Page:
USA Today has an interesting post on their Community Center blog about their decision to post the latest comments on articles and blog entries first.  Most blogs (including this one) post comments in chronological order instead of reverse chronological.  Here is USA Today's explanation of the decision:

As development continued, USA TODAY considered the audiences and found the story audience faced more of an adjustment at launch. Beyond debating the order of comments, this audience was new to the first step in the comments environment — commenting itself. This adjustment strongly favored putting the latest comments first. When you wrote a comment and submitted it, that comment immediately appeared at the top of the list, directly below the submission box. The animated effect showed the interaction was easy and successful, rewarding to anyone stepping into the world of commenting. Keeping the latest posts on top also complemented the way editors handled stories. Just as editors overwrote stories with updated versions or weaved the latest details into stories' opening paragraphs, the latest comments followed along.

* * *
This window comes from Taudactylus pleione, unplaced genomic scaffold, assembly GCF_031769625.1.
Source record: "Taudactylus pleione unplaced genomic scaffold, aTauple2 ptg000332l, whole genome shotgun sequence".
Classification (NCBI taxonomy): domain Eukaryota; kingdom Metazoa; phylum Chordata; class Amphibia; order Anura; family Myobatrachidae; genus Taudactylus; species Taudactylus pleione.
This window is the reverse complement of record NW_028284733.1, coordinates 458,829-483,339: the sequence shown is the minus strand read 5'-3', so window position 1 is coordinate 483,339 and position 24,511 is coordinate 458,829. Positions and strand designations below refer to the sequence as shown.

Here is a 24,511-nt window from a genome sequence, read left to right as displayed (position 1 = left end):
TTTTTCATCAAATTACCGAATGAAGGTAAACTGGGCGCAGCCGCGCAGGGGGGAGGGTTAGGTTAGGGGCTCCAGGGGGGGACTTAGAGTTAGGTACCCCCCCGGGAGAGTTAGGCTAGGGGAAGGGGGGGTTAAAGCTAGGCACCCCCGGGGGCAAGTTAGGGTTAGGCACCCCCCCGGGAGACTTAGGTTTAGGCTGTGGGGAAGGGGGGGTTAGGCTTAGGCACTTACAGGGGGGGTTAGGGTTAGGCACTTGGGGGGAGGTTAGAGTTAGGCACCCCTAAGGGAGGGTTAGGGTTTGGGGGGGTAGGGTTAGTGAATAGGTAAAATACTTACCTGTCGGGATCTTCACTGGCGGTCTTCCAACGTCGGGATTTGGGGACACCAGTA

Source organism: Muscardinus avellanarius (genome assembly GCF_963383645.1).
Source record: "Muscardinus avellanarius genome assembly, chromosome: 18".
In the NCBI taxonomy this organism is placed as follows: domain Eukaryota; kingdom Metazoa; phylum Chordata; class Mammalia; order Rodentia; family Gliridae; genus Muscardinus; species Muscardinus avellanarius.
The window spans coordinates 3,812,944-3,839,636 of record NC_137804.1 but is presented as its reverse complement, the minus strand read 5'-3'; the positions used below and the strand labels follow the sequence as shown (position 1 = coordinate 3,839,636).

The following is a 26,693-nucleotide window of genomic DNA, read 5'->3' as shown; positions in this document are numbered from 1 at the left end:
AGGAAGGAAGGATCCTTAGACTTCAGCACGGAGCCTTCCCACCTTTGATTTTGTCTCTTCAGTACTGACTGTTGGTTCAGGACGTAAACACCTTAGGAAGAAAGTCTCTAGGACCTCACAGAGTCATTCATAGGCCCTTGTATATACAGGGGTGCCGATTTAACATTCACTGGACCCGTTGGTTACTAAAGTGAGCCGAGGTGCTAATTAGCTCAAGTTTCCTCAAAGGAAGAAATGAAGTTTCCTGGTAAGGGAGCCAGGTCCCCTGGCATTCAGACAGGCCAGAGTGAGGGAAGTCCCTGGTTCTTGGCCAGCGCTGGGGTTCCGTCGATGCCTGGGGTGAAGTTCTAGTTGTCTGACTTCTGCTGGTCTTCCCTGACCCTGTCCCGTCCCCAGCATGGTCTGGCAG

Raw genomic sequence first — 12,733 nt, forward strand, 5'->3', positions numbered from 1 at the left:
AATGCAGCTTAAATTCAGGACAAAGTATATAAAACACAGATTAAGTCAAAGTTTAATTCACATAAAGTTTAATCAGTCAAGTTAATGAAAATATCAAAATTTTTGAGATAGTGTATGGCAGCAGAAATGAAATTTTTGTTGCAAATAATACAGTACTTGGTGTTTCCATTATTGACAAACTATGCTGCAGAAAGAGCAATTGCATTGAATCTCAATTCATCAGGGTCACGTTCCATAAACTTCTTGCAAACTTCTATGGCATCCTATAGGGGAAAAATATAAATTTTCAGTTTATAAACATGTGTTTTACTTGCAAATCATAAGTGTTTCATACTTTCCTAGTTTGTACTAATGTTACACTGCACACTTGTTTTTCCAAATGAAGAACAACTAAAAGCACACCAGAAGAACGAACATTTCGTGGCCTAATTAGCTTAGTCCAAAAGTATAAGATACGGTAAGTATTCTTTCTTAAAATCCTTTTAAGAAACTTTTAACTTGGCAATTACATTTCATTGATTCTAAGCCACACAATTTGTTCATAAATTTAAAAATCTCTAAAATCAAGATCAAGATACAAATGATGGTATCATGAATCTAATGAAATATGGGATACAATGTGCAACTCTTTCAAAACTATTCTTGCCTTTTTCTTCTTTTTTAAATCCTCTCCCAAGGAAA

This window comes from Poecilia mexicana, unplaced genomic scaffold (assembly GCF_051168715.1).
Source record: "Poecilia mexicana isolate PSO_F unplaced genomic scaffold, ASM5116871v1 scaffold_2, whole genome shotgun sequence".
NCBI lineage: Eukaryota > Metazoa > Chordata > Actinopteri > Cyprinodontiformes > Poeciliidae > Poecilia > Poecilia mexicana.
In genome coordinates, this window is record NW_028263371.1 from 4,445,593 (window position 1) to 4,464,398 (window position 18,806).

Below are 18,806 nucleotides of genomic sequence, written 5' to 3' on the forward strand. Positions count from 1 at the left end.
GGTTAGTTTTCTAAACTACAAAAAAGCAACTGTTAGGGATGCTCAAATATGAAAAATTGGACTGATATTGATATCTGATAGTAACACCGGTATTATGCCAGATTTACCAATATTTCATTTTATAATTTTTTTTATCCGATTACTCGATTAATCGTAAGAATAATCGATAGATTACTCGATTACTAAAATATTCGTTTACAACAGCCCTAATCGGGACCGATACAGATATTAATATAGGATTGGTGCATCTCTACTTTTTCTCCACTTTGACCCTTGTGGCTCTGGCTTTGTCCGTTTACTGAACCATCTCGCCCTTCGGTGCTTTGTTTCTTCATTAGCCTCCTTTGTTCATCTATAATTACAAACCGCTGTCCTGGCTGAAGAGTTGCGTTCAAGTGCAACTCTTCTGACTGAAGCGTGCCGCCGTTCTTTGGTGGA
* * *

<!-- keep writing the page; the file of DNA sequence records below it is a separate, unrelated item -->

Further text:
I understand the logic being used here but I think in almost all cases a first-to-last approach is best.  Why?  Because it makes it possible for readers to comment on what others before them have said and to have an actual conversation with each other about the story. 

When you post from last-to-first, readers can't really follow the discussion and you typically end up with random, disconnected comments (like you see on MySpace pages).  This approach will lead to 100 separate comments from readers that sort of exist in a vacuum.  The real power in commenting is in people building on each others thoughts and actually getting somewhere.  

What do you think?

About the Author
Todd Zeigler
Todd Zeigler serves as the Brick Factory’s chief strategist and oversees the operations of the firm. In his sixteen year career in digital, he has planned and implemented campaigns for clients including the Pickens Plan, International Youth Foundation, Panthera, Edison Electric Institute, and the American Chemistry Council. Todd develops ambitious online advocacy programs, manages crises, implements online marketing strategies, and develops custom applications and software. He is bad at golf though.